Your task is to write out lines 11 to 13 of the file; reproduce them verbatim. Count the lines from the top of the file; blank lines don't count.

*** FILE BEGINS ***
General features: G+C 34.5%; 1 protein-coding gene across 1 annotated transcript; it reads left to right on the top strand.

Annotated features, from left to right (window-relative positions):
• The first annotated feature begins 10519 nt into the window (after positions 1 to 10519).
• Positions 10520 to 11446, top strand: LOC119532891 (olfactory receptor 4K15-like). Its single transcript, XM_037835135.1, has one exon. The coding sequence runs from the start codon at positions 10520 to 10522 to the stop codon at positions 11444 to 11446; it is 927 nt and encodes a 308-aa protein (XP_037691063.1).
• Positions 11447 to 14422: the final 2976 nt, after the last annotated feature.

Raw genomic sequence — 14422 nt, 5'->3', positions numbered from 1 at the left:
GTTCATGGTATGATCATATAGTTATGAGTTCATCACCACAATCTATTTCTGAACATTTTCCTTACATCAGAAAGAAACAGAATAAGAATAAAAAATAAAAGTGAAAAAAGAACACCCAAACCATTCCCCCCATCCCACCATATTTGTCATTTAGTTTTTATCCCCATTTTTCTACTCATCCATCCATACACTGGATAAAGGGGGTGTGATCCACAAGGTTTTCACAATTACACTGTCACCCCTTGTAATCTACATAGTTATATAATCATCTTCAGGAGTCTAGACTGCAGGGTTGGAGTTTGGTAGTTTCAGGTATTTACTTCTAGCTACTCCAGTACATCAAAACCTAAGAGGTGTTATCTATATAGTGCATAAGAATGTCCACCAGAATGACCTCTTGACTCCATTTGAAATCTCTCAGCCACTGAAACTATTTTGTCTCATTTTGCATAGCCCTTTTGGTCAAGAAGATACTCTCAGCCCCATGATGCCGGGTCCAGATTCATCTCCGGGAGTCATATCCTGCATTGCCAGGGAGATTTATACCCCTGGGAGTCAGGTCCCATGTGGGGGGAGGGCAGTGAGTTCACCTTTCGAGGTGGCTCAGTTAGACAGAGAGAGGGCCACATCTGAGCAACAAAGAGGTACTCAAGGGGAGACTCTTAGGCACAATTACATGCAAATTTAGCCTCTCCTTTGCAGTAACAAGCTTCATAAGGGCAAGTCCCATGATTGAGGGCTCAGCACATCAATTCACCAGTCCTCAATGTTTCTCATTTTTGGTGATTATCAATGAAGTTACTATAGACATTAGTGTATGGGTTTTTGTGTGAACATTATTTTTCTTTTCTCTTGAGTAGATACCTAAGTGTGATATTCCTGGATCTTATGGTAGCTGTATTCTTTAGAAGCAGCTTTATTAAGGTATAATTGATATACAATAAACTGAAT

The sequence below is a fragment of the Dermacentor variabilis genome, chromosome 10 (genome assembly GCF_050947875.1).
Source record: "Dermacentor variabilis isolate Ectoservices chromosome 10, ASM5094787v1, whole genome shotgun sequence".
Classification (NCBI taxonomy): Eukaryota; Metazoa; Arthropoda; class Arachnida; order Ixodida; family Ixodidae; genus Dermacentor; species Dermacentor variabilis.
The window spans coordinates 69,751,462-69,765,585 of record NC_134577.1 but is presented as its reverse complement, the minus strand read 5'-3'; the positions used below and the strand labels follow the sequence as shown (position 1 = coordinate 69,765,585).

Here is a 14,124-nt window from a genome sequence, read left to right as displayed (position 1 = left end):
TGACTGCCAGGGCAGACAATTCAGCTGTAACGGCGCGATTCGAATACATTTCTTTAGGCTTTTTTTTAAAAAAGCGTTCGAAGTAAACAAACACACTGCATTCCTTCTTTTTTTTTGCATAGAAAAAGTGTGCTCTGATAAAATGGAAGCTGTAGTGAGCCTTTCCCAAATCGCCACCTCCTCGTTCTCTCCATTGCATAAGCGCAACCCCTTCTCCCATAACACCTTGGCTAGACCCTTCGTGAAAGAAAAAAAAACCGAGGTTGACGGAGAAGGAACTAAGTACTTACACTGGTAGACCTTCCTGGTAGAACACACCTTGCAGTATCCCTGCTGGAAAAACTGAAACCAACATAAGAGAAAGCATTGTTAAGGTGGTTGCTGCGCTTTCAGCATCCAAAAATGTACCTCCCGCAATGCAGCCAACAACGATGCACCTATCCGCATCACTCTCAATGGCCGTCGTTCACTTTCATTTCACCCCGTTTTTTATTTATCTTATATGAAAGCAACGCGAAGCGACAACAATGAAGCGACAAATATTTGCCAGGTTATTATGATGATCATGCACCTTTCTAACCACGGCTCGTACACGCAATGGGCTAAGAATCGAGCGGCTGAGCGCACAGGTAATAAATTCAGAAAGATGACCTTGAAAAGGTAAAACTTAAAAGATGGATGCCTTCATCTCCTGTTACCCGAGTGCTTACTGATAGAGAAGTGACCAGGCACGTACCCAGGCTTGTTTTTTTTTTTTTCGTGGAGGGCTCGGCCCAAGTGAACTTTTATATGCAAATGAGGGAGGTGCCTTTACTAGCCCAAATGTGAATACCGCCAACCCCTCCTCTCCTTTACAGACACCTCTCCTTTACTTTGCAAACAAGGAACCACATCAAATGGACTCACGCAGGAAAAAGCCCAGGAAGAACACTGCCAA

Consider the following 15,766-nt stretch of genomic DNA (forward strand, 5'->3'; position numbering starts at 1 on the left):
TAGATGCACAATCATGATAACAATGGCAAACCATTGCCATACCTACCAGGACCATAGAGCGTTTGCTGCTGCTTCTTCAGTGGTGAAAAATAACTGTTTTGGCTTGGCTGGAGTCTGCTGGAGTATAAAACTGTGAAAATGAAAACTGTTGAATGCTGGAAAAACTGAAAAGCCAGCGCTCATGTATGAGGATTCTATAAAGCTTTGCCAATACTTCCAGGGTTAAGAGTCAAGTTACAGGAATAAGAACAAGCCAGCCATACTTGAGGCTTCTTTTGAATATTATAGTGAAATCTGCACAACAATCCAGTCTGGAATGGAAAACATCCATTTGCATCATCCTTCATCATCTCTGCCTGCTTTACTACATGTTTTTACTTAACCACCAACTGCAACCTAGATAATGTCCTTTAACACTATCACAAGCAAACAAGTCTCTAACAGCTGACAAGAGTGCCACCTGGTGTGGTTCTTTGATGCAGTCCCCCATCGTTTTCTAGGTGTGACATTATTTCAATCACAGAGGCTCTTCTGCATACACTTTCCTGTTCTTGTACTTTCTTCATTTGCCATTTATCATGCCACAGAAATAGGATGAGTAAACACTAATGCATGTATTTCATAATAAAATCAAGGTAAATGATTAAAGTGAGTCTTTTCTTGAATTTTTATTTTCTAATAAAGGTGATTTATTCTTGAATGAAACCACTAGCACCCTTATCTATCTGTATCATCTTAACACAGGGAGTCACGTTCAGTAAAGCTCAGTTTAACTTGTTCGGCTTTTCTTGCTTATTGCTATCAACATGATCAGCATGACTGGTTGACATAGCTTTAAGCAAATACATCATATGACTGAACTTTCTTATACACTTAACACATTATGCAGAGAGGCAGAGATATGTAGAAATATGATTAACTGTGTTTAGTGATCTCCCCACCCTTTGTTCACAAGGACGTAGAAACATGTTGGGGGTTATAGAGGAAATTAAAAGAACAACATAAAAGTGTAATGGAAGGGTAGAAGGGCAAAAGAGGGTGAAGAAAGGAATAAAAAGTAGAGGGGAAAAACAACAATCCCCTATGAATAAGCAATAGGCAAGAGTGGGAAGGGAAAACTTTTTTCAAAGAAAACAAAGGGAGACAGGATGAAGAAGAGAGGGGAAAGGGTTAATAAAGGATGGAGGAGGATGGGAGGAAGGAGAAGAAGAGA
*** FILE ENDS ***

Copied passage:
The window spans coordinates 69,751,462-69,765,585 of record NC_134577.1 but is presented as its reverse complement, the minus strand read 5'-3'; the positions used below and the strand labels follow the sequence as shown (position 1 = coordinate 69,765,585).

Here is a 14,124-nt window from a genome sequence, read left to right as displayed (position 1 = left end):
TGACTGCCAGGGCAGACAATTCAGCTGTAACGGCGCGATTCGAATACATTTCTTTAGGCTTTTTTTTAAAAAAGCGTTCGAAGTAAACAAACACACTGCATTCCTTCTTTTTTTTTGCATAGAAAAAGTGTGCTCTGATAAAATGGAAGCTGTAGTGAGCCTTTCCCAAATCGCCACCTCCTCGTTCTCTCCATTGCATAAGCGCAACCCCTTCTCCCATAACACCTTGGCTAGACCCTTCGTGAAAGAAAAAAAAACCGAGGTTGACGGAGAAGGAACTAAGTACTTACACTGGTAGACCTTCCTGGTAGAACACACCTTGCAGTATCCCTGCTGGAAAAACTGAAACCAACATAAGAGAAAGCATTGTTAAGGTGGTTGCTGCGCTTTCAGCATCCAAAAATGTACCTCCCGCAATGCAGCCAACAACGATGCACCTATCCGCATCACTCTCAATGGCCGTCGTTCACTTTCATTTCACCCCGTTTTTTATTTATCTTATATGAAAGCAACGCGAAGCGACAACAATGAAGCGACAAATATTTGCCAGGTTATTATGATGATCATGCACCTTTCTAACCACGGCTCGTACACGCAATGGGCTAAGAATCGAGCGGCTGAGCGCACAGGTAATAAATTCAGAAAGATGACCTTGAAAAGGTAAAACTTAAAAGATGGATGCCTTCATCTCCTGTTACCCGAGTGCTTACTGATAGAGAAGTGACCAGGCACGTACCCAGGCTTGTTTTTTTTTTTTTCGTGGAGGGCTCGGCCCAAGTGAACTTTTATATGCAAATGAGGGAGGTGCCTTTACTAGCCCAAATGTGAATACCGCCAACCCCTCCTCTCCTTTACAGACACCTCTCCTTTACTTTGCAAACAAGGAACCACATCAAATGGACTCACGCAGGAAAAAGCCCAGGAAGAACACTGCCAA